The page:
A proposal to replace an existing office block, known as Devon House, with a curved, nine-storey residential structure has been binned after the architectural watchdog called the scheme 'muddled'.
GFA says it has now radically transformed the original design ( pictured) into three orthogonal residential blocks together with an art gallery, a café and a retail unit.
GFA partner Alan Francis said: 'It is being totally redesigned and we are getting rid of the curving form. Our original design creates a large riverside realm but only one entry point. By creating three buildings, we can create more access to a better riverside space.'
The scheme's landmark 17-storey elliptical tower is also being remodelled after CABE labelled elements 'awkward and unstable'.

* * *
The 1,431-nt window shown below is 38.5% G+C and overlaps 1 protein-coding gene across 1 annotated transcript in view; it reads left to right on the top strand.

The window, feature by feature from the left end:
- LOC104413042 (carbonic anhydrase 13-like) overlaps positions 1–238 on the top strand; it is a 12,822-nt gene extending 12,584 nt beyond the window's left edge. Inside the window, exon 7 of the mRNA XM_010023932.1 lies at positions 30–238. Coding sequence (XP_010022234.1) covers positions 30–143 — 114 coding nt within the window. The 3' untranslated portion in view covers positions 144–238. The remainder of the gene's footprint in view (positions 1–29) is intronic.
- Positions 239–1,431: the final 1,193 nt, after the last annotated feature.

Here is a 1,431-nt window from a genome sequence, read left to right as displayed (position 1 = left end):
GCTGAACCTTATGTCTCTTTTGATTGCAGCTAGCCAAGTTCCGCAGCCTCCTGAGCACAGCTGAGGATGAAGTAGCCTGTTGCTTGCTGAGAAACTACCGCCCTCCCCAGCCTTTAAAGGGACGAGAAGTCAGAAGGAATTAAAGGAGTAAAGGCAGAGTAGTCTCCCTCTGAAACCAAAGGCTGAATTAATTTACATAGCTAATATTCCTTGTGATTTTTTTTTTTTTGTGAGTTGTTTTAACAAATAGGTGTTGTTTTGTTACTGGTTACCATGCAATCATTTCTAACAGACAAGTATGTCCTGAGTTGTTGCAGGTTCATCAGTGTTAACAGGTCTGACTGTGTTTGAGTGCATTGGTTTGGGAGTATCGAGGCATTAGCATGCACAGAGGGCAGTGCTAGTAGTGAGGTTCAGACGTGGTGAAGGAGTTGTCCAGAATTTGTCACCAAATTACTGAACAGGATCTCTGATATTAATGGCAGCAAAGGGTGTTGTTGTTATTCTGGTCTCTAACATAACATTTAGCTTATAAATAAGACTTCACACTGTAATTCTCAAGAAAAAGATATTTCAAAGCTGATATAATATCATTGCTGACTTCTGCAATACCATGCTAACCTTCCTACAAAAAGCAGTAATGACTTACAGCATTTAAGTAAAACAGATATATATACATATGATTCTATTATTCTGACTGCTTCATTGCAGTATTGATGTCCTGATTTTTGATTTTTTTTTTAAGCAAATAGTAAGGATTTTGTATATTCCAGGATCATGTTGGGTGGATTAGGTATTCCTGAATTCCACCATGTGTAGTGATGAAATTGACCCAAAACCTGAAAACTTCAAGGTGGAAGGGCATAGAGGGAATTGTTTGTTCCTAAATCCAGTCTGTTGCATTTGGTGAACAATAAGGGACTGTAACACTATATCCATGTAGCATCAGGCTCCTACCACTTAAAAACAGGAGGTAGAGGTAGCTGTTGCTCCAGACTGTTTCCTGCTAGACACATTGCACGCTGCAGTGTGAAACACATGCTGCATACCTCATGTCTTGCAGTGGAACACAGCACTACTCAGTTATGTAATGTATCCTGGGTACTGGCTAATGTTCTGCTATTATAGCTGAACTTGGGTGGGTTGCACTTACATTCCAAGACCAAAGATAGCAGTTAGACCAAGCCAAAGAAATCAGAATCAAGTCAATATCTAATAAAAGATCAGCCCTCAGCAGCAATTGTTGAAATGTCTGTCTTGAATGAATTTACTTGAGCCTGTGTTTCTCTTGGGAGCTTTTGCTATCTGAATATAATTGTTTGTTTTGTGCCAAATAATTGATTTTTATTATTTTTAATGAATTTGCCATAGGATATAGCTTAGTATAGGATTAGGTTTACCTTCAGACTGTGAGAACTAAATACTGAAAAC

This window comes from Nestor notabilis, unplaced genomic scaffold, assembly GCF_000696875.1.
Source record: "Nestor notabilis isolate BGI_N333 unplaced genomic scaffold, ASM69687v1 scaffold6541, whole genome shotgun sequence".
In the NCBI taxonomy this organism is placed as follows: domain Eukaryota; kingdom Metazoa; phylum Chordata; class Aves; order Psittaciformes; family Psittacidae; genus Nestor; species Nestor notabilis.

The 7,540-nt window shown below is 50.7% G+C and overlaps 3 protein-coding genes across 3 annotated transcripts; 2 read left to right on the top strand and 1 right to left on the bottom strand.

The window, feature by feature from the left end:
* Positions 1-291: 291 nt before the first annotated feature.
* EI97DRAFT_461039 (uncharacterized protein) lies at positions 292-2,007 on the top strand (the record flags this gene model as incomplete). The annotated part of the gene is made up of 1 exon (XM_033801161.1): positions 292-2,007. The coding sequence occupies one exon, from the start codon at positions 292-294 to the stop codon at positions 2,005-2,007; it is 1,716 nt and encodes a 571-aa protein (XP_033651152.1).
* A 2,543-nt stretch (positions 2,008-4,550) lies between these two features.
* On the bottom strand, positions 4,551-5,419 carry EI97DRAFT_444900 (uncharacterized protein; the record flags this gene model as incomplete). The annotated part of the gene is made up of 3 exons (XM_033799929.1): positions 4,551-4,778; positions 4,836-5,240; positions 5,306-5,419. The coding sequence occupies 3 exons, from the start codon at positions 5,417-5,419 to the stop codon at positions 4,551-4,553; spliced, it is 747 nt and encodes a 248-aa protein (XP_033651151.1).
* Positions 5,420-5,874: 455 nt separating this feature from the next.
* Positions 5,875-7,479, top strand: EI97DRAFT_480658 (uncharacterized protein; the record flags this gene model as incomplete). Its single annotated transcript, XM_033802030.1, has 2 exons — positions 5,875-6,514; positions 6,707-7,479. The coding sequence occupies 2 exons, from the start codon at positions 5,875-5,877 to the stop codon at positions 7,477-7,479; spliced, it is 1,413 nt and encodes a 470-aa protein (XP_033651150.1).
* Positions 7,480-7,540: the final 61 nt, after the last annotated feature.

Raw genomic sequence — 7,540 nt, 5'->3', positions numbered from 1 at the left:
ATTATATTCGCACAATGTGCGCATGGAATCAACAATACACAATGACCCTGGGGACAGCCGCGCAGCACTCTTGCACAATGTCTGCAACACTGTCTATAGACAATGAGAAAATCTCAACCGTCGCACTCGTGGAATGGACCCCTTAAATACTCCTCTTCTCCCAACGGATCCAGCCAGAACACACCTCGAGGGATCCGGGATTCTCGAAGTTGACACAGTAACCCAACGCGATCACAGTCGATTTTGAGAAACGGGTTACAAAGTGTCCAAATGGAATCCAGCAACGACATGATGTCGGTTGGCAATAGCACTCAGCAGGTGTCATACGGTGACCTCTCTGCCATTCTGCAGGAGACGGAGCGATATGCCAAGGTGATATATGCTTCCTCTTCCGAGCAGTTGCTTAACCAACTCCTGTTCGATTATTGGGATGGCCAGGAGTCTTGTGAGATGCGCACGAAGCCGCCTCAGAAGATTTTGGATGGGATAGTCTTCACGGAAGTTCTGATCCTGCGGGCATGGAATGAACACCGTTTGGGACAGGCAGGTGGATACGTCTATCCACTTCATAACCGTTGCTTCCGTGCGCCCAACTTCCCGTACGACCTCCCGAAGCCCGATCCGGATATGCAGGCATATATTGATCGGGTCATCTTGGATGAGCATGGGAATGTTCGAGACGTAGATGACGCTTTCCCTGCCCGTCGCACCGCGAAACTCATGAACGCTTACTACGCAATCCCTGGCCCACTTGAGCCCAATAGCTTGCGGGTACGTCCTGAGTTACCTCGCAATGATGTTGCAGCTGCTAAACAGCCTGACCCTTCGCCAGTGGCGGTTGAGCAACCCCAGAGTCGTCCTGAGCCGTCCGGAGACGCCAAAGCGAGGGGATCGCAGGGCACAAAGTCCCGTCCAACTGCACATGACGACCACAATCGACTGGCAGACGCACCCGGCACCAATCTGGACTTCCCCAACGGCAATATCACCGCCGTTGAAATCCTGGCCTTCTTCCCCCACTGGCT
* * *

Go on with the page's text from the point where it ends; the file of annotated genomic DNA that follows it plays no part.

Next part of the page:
Commenting on the tower, CABE's design review panel said: 'The canted column, the connection to the existing hotel, the winter gardens and the detailed elevational treatment do not come together successfully and fight against the clarity of the elegant elliptical form. We are unsure why the canted column is proposed - it looks awkward and unstable, and is at odds with the overall idea.'
Defending GFA's original vision, Francis said the practice 'may make elevational changes' but not until it has digested the results of an environmental report being conducted by consulting engineer Max Fordham.
'We believe environmental performance will lead us to a solution on how to treat elevations in this building,' added Francis.
The CABE body blow comes amid growing public opposition to GFA's masterplan, which was submitted to the London Borough of Tower Hamlets in January this year. A month later locals launched a bid to block the project, claiming it did not respect historic buildings and surrounding heritage sites. (AJ 06.02.06).